Dec 5 / CATEGORY: Nutrition
Estimated time read: 3 minutes, 30 seconds
In a world where Monday mornings feel like marathons and afternoon slumps have you contemplating a Marston nap, energy drinks are the fastest-growing beverage category in units and dollars. These beverages contain caffeine, sugar, and promises of supercharged performance, but do they live up to the hype? Read more to uncover the truth about energy drinks exploring their potential benefits and shortcomings.
Before we jump into the wild ride of pros and cons, let’s demystify what energy drinks are all about. These drinks typically contain caffeine, the key ingredient known for its ability to increase wakefulness and alertness, and some energy drinks also include guarana extract, which may raise the caffeine content beyond what is listed on the can. There is more to these cans than just caffeine – they may also be packed with sugar, amino acids, and a dash of
B vitamins. All this wizardry promises to turn you from a groggy gremlin into a go-getter. But is it worth it?
Energy drinks are known for their rapid delivery of renewed vitality, injecting a jolt of alertness into your sluggish routine. They can make your workouts more intense and give you the boost of
energy you need to power through your daily tasks. Additionally, these drinks can help improve your mood by making tasks feel less daunting and enhancing your reaction times, turning you into a caffeine-powered academic weapon.
While energy drinks might sound like your ticket to invincibility, your heart might not appreciate the caffeine overload. The caffeine content can send your heart racing and may not be the best match for those with heart conditions or caffeine sensitivity. A caffeine crash, occurring after the effects of caffeine have worn off, can lead to a shocking bout of lethargy. Caffeine is also a mild diuretic and can contribute to dehydration. They can also wreak havoc on your sleep schedule, leading to insomnia and potential reliance on the energy boost they provide.
Energy drinks are not a one-size-fits-all solution. Pregnant and nursing women, children, teenagers, and people with preexisting heart conditions should limit or avoid caffeine and energy drinks.
If you do not have any of these conditions and choose to dabble in the world of energy elixirs, be sure to hydrate. Drinking water and eating a meal or snack alongside your energy drink can help prevent dehydration and reduce the uncomfortable effects of caffeine jitters. To further mitigate anxiety and jitteriness caused by these drinks, you can try going for a walk, exercising, or practicing breathing exercises.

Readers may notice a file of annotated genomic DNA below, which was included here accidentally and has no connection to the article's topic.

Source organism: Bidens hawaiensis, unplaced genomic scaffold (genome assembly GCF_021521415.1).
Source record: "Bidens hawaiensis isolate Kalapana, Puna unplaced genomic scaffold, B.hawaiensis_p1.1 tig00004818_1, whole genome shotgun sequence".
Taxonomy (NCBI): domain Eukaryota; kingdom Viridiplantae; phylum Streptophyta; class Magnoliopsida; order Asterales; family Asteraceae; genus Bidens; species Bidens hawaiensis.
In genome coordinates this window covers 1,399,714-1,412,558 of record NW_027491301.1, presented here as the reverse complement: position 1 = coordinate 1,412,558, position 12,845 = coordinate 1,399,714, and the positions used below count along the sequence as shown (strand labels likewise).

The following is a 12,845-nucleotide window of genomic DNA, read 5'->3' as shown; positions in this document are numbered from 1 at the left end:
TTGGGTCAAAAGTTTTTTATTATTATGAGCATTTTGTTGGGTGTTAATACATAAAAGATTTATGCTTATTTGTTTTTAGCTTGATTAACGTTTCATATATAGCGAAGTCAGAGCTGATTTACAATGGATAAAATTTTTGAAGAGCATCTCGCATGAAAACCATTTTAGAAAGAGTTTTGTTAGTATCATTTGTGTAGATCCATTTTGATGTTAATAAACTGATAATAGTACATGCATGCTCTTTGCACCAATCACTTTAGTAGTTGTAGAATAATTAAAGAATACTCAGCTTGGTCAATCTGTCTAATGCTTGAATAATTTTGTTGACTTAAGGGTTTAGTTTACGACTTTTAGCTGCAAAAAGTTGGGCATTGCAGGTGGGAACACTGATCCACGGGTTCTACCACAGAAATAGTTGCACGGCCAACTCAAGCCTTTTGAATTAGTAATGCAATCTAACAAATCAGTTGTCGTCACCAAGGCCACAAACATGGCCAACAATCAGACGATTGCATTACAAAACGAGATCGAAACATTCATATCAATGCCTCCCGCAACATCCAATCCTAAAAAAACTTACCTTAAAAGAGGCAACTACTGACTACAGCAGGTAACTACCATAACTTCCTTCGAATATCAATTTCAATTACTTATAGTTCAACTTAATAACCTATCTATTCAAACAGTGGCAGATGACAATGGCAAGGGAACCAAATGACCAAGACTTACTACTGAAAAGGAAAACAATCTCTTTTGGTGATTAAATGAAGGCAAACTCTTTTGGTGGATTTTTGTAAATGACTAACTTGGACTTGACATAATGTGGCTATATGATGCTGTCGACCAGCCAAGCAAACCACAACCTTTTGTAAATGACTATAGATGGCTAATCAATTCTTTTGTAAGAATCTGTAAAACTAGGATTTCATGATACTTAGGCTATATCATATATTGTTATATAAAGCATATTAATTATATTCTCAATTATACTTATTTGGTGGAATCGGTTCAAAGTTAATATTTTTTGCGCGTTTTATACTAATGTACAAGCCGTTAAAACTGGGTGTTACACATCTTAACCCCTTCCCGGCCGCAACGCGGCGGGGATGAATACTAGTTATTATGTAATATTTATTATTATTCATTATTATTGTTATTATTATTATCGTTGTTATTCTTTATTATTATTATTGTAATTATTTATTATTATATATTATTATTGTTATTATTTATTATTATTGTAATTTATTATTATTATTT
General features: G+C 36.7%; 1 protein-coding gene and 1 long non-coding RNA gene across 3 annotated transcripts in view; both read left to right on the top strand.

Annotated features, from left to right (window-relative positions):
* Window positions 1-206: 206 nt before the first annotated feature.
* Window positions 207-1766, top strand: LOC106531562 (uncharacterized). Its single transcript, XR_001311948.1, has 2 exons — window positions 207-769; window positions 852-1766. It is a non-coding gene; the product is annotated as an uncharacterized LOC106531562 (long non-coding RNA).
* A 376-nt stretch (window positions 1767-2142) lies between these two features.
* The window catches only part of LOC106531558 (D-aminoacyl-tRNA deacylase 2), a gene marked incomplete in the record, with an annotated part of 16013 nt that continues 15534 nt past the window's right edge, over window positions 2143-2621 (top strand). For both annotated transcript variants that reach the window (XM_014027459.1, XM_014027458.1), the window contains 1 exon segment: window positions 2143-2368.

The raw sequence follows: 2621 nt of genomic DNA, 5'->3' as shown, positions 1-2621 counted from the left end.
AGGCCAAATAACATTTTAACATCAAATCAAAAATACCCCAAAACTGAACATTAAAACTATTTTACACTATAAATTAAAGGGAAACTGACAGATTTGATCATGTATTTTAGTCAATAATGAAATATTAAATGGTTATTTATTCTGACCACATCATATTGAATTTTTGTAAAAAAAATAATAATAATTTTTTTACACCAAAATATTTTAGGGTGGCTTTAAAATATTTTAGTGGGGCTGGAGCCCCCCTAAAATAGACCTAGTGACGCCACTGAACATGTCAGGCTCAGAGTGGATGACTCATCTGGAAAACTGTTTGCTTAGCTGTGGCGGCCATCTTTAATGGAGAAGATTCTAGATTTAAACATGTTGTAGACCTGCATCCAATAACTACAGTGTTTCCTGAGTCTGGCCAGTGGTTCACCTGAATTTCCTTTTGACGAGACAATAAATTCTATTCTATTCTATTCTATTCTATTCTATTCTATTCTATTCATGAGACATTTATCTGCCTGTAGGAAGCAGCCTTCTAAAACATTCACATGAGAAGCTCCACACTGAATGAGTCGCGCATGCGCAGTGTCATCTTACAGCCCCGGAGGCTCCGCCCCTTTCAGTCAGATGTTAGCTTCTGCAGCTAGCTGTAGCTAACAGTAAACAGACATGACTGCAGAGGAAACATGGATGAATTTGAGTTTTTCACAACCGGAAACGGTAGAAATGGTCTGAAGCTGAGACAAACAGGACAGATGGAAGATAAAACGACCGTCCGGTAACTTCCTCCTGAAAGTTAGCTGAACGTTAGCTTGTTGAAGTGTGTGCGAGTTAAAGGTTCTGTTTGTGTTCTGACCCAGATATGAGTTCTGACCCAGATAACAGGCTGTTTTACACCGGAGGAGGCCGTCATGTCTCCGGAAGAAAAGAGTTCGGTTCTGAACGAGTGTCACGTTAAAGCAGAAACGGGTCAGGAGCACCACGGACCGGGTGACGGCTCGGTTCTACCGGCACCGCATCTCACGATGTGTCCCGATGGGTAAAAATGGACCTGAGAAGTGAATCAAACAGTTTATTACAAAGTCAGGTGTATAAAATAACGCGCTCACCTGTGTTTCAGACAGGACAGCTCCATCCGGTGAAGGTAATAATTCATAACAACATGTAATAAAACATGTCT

Let’s not forget the dubious combination of energy drinks and alcohol, a cocktail that can lead to unintended consequences. Combining caffeinated drinks with alcohol can lead to overconsumption and an inability to assess intoxication levels accurately.
It is recommended to limit caffeine intake to 400 milligrams per day. This amount is equivalent to 1-2 energy drinks or 24 ounces of home-brewed, medium-roast coffee. Please note that 400 milligrams is the maximum amount of caffeine to safely consume in a day, not the recommended daily amount. Overconsumption of caffeine can cause insomnia, nervousness, restlessness, nausea, increased heart rate, and even death. Check out the infographic below to compare the caffeine content of various energy drinks.
There are also other avenues to boost your energy. The trifecta of exercise, hydration, and proper sleep can provide you with an energy pick-me-up without the potential side effects. Consider swapping that can of energy and opt for a water bottle and a quick workout for a speedy energy boost.
In the battle between the pros and cons of energy drinks, the verdict is clear: they can be a tool or a tragedy, depending on how you wield them. Understanding the powers and pitfalls of these beverages is essential to make informed decisions about your energy consumption habits. Remember, with great power (and caffeine) comes great responsibility. So, make sure to sip wisely, stay energized, and stay safe!
This post was co-written by:
Jessie is a Registered Dietitian and Assistant Director for Fitness & Wellness at the University of Florida’s Department of Recreational Sports, where she does individual nutrition counseling and coaching with the UF community. Follow her on Instagram for more nutrition tidbits.
Nirali is a Program Assistant with Nutrition Services at the Department of Recreational Sports. She is a 3rd year Dietetics major with a minor in Health Promotion.